47:    4251576          0          0          0     GICv2 189 Level     eth0
 48:   20076230          0          0          0     GICv2 190 Level     eth0
 54:         51          0          0          0     GICv2  66 Level     VCHIQ doorbell
 55:          0          0          0          0     GICv2 175 Level     PCIe PME, aerdrv
 56:    8839918          0          0          0  Brcm_MSI 524288 Edge      xhci_hcd
FIQ:              usb_fiq
IPI0:          0          0          0          0  CPU wakeup interrupts
IPI1:          0          0          0          0  Timer broadcast interrupts
IPI2:       9669      13473     199712      95848  Rescheduling interrupts
IPI3:        474       2470       1309       1222  Function call interrupts
IPI4:          0          0          0          0  CPU stop interrupts
IPI5:      27560       1708       1753       2936  IRQ work interrupts
IPI6:          0          0          0          0  completion interrupts
Err:          0

I wonder if someone like @moeller0 has an idea or knows someone who has an idea about how to improve interrupt handling and speed up shaping etc.


I actually wonder whether RPS XPS the way you do it, and the way it is officially recommended is actually a good solution for dual-core SoCs (including those with SMT that present themselves as quad-cores to the OS). At least for some dual-core mvebu SoCs setting RPS to three resulted in better performance... I believe this is because with RPS probably both shaper instances will run on the non-interrupt processing CPU and since shaping is even more computationally demanding than NIC interrupt servicing this seems to be a sub-optimal solution when shaping is involved.
Since the RPi4 is a real quad-core the above probably does not apply.
But note that the settings 1 and 2 for RPS you use seem sub-optimal as well, as these will push RPS for each NIC to a single core each which for bidirectional traffic shaping might not be ideal, so have a look at OpenWrt's /etc/hotplug.d/net/20_smp_tune (this is from memory so might not be exactly correct, but you will find it) for how to set XPS for all CPUs butvthrle interrupt processing one(s).

will take a look. it was interesting fiddling around with the rps settings, I tried 3 and c to allow each NIC to have two CPUs but as I remember that worked worse, though I'll try it again. one issue is I'm trying to route just one iperf3 stream, so I think it hashes the stream and always sends it to the same processor anyway. with several streams like a dslreports speed test you'd probably get different results. But I'm trying to route a gigabit, so getting the WAN involved is not optimal.

I tried adjusting xps and rps on both nics. the xps doesn't seem to be supported on the USB nic, but rps is... fiddling around with these didn't seem to make any major difference so long as I had them sufficiently enabled. I'm currently echoing c to all of them, so I get CPU 2 and 3 available.

the issue I think is I'm routing a single stream, which means that it all gets hashed to the same place and so there is just one softirq thread involved and it maxes out at 100%.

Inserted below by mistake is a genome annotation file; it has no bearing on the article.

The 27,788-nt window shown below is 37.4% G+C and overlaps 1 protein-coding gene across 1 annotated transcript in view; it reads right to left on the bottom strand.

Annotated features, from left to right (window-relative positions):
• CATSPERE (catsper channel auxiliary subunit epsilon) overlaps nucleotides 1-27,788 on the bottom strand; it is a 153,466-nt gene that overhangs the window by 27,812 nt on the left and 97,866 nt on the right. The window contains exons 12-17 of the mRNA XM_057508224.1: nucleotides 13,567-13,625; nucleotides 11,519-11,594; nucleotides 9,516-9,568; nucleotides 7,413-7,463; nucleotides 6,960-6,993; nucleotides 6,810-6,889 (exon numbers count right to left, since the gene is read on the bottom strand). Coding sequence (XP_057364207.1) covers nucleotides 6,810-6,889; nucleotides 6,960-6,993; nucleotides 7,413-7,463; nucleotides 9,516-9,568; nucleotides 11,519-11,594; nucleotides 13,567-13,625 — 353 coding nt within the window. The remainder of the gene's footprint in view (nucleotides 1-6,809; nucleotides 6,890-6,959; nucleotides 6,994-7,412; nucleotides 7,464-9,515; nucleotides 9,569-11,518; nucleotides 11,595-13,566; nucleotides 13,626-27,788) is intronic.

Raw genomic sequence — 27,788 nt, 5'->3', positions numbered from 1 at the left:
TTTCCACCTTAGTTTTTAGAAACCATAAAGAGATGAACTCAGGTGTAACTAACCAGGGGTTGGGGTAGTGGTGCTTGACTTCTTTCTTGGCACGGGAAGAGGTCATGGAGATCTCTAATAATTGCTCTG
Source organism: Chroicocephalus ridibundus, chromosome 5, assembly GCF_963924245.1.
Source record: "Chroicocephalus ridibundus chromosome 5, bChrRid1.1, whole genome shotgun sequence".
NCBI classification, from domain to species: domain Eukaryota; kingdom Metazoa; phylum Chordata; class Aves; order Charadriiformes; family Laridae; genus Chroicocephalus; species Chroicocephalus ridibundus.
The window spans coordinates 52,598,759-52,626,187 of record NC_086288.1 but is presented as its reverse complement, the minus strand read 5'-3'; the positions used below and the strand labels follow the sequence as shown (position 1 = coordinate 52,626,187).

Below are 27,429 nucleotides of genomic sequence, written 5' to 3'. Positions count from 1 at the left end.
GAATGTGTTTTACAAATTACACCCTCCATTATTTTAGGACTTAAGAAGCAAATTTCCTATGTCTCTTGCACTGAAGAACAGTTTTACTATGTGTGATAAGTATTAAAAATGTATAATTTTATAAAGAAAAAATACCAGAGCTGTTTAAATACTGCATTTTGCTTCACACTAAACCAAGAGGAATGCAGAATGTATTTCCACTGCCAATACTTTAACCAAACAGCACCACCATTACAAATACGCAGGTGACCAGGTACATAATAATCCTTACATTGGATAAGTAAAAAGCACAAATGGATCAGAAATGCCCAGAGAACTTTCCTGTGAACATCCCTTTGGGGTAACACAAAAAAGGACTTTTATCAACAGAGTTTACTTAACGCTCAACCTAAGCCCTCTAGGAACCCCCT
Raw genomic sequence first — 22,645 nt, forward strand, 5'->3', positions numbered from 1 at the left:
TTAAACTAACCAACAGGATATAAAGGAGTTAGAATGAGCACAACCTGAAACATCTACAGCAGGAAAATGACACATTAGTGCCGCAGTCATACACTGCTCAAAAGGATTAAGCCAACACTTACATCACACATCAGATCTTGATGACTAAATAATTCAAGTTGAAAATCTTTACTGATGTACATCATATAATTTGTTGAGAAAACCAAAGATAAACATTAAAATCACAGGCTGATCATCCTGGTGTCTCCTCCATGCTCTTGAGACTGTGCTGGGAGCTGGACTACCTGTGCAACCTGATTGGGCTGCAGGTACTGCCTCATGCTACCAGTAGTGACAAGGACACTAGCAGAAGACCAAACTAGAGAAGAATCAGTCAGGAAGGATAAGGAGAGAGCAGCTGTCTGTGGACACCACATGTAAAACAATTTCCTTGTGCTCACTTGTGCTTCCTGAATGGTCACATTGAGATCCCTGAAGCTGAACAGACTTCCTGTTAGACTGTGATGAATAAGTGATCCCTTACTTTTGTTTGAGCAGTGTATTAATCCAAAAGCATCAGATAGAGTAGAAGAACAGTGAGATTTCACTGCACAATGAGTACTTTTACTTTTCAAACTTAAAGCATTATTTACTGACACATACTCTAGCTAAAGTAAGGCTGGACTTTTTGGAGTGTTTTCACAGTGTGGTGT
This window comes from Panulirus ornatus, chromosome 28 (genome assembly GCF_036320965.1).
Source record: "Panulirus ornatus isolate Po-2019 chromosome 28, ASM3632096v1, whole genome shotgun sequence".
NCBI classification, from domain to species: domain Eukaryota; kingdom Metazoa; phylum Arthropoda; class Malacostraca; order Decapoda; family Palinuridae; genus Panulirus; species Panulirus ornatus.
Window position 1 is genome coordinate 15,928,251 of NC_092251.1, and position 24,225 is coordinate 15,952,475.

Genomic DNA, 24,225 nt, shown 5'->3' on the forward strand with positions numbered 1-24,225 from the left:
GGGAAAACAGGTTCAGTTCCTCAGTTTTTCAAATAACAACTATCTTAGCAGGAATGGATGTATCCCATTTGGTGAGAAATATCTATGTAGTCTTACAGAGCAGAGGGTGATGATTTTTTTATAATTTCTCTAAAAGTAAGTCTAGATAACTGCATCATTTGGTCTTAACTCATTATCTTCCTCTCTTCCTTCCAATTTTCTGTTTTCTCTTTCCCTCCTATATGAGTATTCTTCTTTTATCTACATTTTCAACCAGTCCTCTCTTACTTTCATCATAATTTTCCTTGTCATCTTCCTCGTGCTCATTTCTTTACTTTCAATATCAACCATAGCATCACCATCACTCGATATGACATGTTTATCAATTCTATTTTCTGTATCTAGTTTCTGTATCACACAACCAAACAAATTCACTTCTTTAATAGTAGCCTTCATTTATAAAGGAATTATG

Good news is that doing that produces 580+ Mbps sustained routed, firewalled, and HFSC shaped! Hey that's not bad.

I do suspect that if I had multiple streams going that they would spread over multiple CPUs and I'd be able to saturate the LAN interfaces. It also might help to use a bond between the two NICs rather than one for "wan" and one for "lan".

in my opinion the results show that the RPi is a capable router when combined with a smart switch. There is probably a better USB NIC than the amazonbasics one I got. Maybe I'll try a TP-Link which uses a Realtek chipset.

If I were looking for an inexpensive router for anything less than 500Mbps I would choose the RPI 4 and a tp-link sg108e smart switch. Total cost less than $150 and even if all you have is say 10Mbps, it will grow to almost anything you can get today... probably gigabit included in aggregate, though single stream does seem to be limited to around 500 reliably with shaping, maybe 800 without shaping.

Interestingly, I went to my main router and ran a speed test while watching netdata. It uses way more CPU during the download phase of a speedtest than it does during the upload phase. This appears to be due to a dramatically higher interrupt rate. (softirq rates about 115k/s during download phase, and about 47k/s during upload phase)

I don't really understand this, because every packet my PC sends has to be received by the router, and then sent by the router... and every packet my PC receives has to be received by the router and sent by the router... so it's not like it's receiving fewer packets during upload than its receiving during download or anything like that. And it's not due to the shaper because it's actually hardware interrupts that are higher during the download phase (and disabling the shaper had little effect)...

What would make the download phase of a speedtest produce dramatically more interrupts? (tagging some people who might have some knowledge here @moeller0 who seems to be the latency expert and @jeff who did a bunch of benchmarking recently, feel free to tag a few others if you can think of someone who knows the nitty gritty of this stuff) If I could figure this out I might be able to tune things both on my main router and the PI to keep the interrupt rate down and maybe get a bunch more performance out of either of them.